For example, in its recent flooding report, the National Oceanic and Atmospheric Administration (NOAA) noted a rapid increase in sea level rise-related flooding events along U.S. coasts over the last 20 years, and they are expected to grow in extent, frequency, and depth as sea levels continue to rise.

Factors Driving Our Rising Seas 

On reexamining each of the known contributors to sea level rise from 1900 to 2018, the research, led by NASA's Jet Propulsion Laboratory in Southern California, uses improved estimates and applies satellite data to better understand historic measurements.

This infographic shows the rise in sea levels since 1900.
Pre-1940, glaciers and Greenland meltwater dominated the rise; dam projects slowed the rise in the 1970s.
Now, ice sheet and glacier melt, plus thermal expansion, dominate the rise.
Tide-gauge data shown in blue and satellite data in orange.
Credits: NASA/JPL-Caltech

The researchers found that estimates of global sea level variations based on tide-gauge observations had slightly overestimated global sea levels before the 1970s.
(Located at coastal stations scattered around the globe, tide gauges are used to measure sea level height.) They also found that mountain glacier meltwater was adding more water to the oceans than previously realized but that the relative contribution of glaciers to sea level rise is slowly decreasing.
And they discovered that glacier and Greenland ice sheet mass loss explain the increased rate of sea level rise before 1940.

In addition, the new study found that during the 1970s, when dam construction was at its peak, sea level rise slowed to a crawl.
Dams create reservoirs that can impound freshwater that would normally flow straight into the sea.

"That was one of the biggest surprises for me," said lead researcher Thomas Frederikse, a postdoctoral fellow at JPL, referring to the peak in global dam projects at that time.
"We impounded so much freshwater, humanity nearly brought sea level rise to a halt."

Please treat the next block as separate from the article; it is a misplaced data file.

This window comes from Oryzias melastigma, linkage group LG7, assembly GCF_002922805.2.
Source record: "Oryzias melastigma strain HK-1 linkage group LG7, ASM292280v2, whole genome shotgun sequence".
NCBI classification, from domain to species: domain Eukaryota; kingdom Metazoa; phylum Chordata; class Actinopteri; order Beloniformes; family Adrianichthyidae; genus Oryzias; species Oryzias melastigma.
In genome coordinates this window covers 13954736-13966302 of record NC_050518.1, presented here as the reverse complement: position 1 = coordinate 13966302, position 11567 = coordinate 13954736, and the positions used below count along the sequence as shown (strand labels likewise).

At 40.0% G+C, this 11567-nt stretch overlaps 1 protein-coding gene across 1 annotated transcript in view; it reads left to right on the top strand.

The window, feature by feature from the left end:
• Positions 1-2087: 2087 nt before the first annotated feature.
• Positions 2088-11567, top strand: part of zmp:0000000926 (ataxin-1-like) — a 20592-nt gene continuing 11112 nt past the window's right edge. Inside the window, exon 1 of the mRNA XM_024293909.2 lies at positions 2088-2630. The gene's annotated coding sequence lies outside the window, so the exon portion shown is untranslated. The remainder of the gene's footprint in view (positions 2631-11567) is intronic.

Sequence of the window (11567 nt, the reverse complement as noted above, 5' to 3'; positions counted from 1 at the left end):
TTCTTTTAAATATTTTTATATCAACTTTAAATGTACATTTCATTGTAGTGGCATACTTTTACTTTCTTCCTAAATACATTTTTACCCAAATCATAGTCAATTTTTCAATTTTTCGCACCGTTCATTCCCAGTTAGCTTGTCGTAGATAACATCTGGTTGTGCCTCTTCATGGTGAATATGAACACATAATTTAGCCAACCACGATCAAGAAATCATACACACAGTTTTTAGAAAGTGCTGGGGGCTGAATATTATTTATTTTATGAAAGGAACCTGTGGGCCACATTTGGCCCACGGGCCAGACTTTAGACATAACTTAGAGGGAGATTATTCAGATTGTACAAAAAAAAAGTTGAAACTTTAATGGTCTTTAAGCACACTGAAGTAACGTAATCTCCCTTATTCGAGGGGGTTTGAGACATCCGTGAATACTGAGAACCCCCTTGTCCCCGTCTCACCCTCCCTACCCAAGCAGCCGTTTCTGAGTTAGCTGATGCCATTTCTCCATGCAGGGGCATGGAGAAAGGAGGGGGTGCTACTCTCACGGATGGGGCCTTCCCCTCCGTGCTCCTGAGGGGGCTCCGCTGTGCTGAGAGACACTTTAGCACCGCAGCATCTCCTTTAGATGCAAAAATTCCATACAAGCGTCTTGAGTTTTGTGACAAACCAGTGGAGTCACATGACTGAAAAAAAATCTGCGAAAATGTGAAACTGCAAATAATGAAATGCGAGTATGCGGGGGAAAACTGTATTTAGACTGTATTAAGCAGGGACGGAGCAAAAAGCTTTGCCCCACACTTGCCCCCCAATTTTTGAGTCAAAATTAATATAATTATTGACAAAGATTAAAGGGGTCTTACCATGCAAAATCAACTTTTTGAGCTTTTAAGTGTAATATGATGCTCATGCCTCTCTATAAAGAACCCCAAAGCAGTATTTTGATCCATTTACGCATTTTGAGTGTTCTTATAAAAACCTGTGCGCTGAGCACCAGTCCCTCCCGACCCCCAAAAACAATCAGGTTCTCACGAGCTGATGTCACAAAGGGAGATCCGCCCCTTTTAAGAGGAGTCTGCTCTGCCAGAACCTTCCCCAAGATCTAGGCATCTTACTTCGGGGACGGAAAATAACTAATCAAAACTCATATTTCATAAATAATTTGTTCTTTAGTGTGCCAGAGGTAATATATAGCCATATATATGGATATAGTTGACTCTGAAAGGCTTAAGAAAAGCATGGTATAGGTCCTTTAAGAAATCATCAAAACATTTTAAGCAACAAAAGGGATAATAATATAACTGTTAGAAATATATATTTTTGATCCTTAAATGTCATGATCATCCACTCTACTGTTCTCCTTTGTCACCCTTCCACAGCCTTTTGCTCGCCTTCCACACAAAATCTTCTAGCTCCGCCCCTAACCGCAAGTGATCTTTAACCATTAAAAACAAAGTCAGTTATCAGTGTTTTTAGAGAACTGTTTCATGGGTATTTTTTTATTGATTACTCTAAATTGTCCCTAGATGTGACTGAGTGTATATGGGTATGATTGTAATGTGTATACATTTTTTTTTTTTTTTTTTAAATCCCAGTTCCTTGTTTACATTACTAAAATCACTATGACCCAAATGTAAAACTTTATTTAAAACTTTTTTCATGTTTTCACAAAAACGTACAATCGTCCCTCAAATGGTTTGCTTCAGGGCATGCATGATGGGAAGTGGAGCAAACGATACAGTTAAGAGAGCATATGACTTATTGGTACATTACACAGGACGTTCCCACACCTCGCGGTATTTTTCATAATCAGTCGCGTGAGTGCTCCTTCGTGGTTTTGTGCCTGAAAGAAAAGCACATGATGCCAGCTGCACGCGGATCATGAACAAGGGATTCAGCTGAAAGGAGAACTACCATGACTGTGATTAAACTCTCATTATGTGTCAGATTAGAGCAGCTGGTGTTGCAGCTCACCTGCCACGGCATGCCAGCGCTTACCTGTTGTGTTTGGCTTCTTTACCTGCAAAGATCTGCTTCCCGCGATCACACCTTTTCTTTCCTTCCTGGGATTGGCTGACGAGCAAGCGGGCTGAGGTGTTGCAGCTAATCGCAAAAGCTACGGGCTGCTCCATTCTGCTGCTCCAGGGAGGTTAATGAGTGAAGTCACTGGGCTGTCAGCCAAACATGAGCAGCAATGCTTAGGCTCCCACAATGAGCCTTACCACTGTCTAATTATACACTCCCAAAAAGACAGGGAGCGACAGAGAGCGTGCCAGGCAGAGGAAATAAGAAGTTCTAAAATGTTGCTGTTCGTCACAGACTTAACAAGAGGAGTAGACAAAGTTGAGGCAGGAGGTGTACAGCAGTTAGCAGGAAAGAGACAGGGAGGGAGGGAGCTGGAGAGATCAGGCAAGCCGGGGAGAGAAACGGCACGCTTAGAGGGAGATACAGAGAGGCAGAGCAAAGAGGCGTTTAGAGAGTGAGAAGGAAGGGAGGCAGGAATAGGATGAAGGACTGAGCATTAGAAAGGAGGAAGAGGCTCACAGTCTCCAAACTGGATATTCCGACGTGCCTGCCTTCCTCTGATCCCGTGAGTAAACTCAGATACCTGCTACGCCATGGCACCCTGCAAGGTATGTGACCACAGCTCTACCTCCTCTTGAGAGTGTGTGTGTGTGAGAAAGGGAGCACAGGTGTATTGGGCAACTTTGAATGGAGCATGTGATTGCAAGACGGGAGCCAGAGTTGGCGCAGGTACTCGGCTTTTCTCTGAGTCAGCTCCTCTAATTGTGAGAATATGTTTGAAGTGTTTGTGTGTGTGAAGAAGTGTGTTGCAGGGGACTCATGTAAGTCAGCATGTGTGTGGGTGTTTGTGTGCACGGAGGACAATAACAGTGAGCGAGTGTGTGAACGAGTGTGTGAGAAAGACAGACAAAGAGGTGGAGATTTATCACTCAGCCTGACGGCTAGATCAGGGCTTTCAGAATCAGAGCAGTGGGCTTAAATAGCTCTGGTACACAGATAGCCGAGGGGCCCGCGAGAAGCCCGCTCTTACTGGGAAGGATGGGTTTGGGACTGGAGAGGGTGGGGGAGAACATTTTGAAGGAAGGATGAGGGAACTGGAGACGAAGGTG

Since the 1990s, however, Greenland and Antarctic ice sheet mass loss and thermal expansion have accelerated sea level rise, while freshwater impoundment has decreased.
As our climate continues to warm, the majority of this thermal energy is absorbed by the oceans, causing the volume of the water to expand.
In fact, ice sheet melt and thermal expansion now account for about two-thirds of observed global mean sea level rise.
Mountain glacier meltwater currently contributes another 20%, while declining freshwater water storage on land adds the remaining 10%.

All told, sea levels have risen on average 1.6 millimeters (0.063 inches) per year between 1900 and 2018.
In fact, sea levels are rising at a faster rate than at any time in the 20th century.
But previous estimates of the mass of melting ice and thermal expansion of the ocean fell short of explaining this rate, particularly before the era of precise satellite observations of the world's oceans, creating a deficit in the historic sea level budget.

Ice shelves in Antarctica, such as the Getz Ice Shelf seen here, are sensitive to warming ocean temperatures.
Ocean and atmospheric conditions are some of the drivers of ice sheet loss that scientists considered in a new study estimating additional global sea level rise by 2100.

Credits: Jeremy Harbeck/NASA

Finding a Balance

In simple terms, the sea level budget should balance if the known factors are accurately estimated and added together.
It's a bit like balancing the transactions in your bank account: Added together, all the transactions in your statement should match the total.
If they don't, you may have overlooked a transaction or two.